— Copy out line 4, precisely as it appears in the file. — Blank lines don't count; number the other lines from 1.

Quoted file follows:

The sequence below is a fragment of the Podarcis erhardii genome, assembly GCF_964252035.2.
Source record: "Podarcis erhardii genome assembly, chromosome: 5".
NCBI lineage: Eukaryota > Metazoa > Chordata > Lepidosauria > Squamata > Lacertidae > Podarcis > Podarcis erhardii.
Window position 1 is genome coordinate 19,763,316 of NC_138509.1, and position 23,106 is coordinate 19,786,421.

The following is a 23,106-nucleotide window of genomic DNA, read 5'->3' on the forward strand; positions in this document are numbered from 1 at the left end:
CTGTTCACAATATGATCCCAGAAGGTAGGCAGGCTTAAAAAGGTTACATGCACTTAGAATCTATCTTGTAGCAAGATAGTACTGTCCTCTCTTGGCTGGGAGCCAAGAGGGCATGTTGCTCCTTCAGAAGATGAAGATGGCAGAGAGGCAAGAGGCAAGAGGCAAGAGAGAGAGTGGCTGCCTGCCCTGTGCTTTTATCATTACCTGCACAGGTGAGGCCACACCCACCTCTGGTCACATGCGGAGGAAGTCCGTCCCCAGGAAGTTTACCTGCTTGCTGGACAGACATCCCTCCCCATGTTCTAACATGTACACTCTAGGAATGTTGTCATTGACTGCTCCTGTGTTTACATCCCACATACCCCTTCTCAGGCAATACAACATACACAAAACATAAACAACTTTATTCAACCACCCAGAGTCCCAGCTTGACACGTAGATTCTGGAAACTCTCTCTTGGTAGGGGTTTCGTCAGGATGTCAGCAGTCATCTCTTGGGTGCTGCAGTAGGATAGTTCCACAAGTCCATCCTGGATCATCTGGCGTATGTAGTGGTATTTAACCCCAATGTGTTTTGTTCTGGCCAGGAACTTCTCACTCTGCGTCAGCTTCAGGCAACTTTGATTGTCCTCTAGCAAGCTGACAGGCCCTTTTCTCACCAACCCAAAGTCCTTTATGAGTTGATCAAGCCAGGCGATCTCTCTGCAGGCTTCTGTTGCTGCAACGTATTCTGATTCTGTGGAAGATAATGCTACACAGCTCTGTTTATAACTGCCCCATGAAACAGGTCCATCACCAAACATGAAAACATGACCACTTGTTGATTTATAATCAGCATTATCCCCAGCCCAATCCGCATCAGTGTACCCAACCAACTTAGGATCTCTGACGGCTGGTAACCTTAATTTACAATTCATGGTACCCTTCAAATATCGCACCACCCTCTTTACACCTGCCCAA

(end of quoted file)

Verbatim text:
Window position 1 is genome coordinate 19,763,316 of NC_138509.1, and position 23,106 is coordinate 19,786,421.